The Court of Appeals has made clear that, "the award of benefits under any ERISA plan is governed in the first instance by the language of the plan itself." Id. A court must uphold an administrator's interpretation of a plan, even if it disagrees with it, so long as the administrator's interpretation is rationally related to a valid plan purpose and is not contrary to the plain language of the plan." Id. Thus, in determining whether the plan administrator's decision to deny plaintiff's long term disability benefits was arbitrary and capricious, we look to the Plan itself. The law requires an ERISA plan administrator to "discharge his duties with respect to a plan . . . in accordance with the documents and instruments governing the plan insofar as such documents and instruments are consistent with the provisions of [ERISA]." 29 U.S.C. § 1104(a) (1) (D).

  There are two relevant provisions of the Plan at issue here. First, under the section entitled, "Duration of Benefits," the Plan states:

Generally, benefits payable for total disabilities resulting from mental and nervous disorders . . . are limited to no more than 24 months unless:
• you are confined in a legally certified hospital approved for the treatment of such conditions; or,
• you continue to be a participant in an approved managed mental health care program.
  Second, the Plan affords defendant discretionary authority as follows:


In carrying out their responsibilities under the Plan, the Plan Administrator and other Plan fiduciaries shall have full discretionary authority to interpret the terms of the Plan and to determine eligibility for entitlement to Plan benefits in accordance with the terms of the Plan. An interpretation or determination made pursuant to such discretionary authority shall be given full force and effect, unless it can be shown that the interpretation or determination was arbitrary or capricious.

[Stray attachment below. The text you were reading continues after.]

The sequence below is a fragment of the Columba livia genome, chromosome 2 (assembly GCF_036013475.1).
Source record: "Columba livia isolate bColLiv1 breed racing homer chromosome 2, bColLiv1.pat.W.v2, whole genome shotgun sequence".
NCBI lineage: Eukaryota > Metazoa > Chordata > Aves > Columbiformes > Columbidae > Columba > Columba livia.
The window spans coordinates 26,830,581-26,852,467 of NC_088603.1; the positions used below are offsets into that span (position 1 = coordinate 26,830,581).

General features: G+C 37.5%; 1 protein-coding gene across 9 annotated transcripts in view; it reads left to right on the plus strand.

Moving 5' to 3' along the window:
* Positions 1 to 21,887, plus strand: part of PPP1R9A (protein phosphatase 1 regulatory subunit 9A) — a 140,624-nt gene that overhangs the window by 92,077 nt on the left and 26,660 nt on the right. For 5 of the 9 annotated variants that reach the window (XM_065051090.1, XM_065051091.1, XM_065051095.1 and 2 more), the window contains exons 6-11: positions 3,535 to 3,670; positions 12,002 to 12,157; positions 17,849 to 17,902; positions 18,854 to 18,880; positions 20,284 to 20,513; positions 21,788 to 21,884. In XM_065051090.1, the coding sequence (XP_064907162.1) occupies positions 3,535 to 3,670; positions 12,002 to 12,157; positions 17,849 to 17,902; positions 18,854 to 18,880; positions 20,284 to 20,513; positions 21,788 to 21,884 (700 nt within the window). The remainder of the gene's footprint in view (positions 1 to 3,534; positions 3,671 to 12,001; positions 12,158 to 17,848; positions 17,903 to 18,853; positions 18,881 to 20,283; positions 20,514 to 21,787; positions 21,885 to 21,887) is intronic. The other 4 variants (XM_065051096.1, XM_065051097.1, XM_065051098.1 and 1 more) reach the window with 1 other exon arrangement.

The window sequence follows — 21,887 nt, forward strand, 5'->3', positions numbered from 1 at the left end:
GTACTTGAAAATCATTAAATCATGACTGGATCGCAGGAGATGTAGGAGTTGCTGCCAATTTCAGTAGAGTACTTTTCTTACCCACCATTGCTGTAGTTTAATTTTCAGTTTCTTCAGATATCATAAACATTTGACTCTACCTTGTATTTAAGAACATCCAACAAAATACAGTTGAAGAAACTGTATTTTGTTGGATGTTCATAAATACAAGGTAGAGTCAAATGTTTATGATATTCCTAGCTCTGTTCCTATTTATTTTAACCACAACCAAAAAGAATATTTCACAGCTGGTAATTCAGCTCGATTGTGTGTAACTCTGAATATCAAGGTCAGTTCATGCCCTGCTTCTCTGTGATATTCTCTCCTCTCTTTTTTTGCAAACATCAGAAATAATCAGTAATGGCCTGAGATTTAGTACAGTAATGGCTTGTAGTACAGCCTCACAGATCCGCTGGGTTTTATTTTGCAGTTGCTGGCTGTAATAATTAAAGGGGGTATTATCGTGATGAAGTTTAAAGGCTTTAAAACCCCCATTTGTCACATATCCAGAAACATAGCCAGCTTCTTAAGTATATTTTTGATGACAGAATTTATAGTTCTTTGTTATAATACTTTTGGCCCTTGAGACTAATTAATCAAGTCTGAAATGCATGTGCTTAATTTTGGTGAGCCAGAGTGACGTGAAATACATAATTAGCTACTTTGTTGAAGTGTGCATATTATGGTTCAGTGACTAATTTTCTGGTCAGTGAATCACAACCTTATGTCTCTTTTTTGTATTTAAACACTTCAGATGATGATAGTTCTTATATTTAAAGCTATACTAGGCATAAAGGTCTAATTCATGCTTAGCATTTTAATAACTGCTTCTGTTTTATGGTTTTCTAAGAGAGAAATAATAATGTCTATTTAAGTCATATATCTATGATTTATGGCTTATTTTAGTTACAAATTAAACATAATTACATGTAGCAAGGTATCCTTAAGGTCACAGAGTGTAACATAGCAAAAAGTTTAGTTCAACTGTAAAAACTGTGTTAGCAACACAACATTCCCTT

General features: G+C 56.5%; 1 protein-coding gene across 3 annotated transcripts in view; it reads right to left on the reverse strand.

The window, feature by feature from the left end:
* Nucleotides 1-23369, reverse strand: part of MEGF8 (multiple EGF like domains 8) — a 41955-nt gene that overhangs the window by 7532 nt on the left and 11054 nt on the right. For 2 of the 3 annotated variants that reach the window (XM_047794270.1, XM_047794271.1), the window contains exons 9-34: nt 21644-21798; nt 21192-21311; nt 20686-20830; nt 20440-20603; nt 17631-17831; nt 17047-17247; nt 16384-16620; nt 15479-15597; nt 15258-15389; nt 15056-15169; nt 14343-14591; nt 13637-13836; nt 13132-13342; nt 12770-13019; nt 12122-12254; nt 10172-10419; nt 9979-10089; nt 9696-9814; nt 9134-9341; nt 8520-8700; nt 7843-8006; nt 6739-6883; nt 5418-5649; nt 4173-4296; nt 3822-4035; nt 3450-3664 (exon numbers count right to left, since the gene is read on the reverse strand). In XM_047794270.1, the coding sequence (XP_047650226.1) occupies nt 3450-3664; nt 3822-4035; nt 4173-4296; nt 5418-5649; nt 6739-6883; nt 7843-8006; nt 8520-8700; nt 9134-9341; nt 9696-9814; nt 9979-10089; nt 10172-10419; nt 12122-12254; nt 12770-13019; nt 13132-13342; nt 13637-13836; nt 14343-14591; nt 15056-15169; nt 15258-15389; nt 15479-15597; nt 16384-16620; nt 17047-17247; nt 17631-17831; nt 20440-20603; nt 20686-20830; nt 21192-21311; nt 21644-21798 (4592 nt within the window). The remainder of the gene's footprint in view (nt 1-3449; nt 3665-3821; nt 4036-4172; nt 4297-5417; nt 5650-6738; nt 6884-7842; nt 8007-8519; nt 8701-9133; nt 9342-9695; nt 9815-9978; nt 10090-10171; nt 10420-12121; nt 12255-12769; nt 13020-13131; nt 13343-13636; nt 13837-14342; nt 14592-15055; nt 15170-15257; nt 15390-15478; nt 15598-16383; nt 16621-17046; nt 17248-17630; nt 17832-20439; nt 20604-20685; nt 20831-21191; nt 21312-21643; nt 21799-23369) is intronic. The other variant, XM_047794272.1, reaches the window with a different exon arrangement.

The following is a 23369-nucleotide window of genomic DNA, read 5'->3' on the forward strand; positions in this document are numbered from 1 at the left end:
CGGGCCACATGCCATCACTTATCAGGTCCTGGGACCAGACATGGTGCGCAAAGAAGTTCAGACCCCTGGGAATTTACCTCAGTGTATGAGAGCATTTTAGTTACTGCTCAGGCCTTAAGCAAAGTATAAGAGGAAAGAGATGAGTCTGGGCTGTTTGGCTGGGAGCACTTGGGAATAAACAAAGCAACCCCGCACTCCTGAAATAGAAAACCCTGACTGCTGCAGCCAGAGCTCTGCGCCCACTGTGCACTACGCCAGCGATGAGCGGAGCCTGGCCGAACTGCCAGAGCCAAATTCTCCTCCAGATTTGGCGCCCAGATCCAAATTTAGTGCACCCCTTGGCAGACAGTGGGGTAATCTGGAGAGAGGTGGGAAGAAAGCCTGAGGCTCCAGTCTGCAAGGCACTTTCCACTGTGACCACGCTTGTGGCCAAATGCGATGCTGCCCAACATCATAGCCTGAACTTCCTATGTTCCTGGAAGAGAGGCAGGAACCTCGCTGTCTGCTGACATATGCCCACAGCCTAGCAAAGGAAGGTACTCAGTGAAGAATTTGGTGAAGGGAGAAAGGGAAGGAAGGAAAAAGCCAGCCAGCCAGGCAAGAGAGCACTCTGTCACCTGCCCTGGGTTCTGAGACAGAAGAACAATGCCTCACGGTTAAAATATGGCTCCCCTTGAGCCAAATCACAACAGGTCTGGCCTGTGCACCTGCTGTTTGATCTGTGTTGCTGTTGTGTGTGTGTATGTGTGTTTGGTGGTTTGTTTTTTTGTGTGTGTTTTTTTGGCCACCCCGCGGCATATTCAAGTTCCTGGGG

Taken together, the Plan affords defendant full discretion in determining "whether plaintiff was a participant in an approved managed mental health care program." We find that a reasonable jury could not conclude that defendant abused its discretion when it denied plaintiff's request for continued long term disability. In a letter dated February 7, 2003, defendant made clear to the plaintiff its interpretation of the term "approved mental health care program":


It is Met Life's interpretation that an "Approved Mental Health Care Program" is a structured treatment plan of order, consisting of an intake evaluation with the setting of clearly identifiable goals/treatment protocols and an anticipated discharge date (e.g. intensive outpatient program, transitional living program). Generally these programs follow an inpatient confinement related to the same condition while providing a continuation of the intensive treatment required by the patient's condition.
Defendant reasonably concluded that plaintiff's evidence did not demonstrate clearly identifiable goals, treatment protocols or an anticipated discharge date. Defendant acted reasonably and within its discretionary authority in making its determination to deny plaintiff disability benefits in excess of 24 months.

  As such, defendant's decision that plaintiff was not enrolled in an appropriate, approved plan was well within its discretion, and defendant's conduct does not rise to the level of being arbitrary or capricious as a matter of law. That is, defendant's denial of benefits was not, "without reason, unsupported by substantial evidence or erroneous as a matter of law." See Abnathya, 2 F.3d at 45.

  Because plaintiff has not demonstrated that a genuine dispute of material fact exists as to whether defendant's denial was arbitrary and capricious, defendant is entitled to summary judgment.


  Defendant's motion for summary judgment will be granted. The appropriate order follows. ORDER

  Accordingly, this 13th day of October, 2005, upon consideration of the parties' cross motions for summary judgment, IT IS HEREBY ORDERED that defendant's motion [document #13] is GRANTED. Plaintiff's motion for summary judgment [document #11] is DENIED.

  The Clerk of Court is directed to mark this case closed.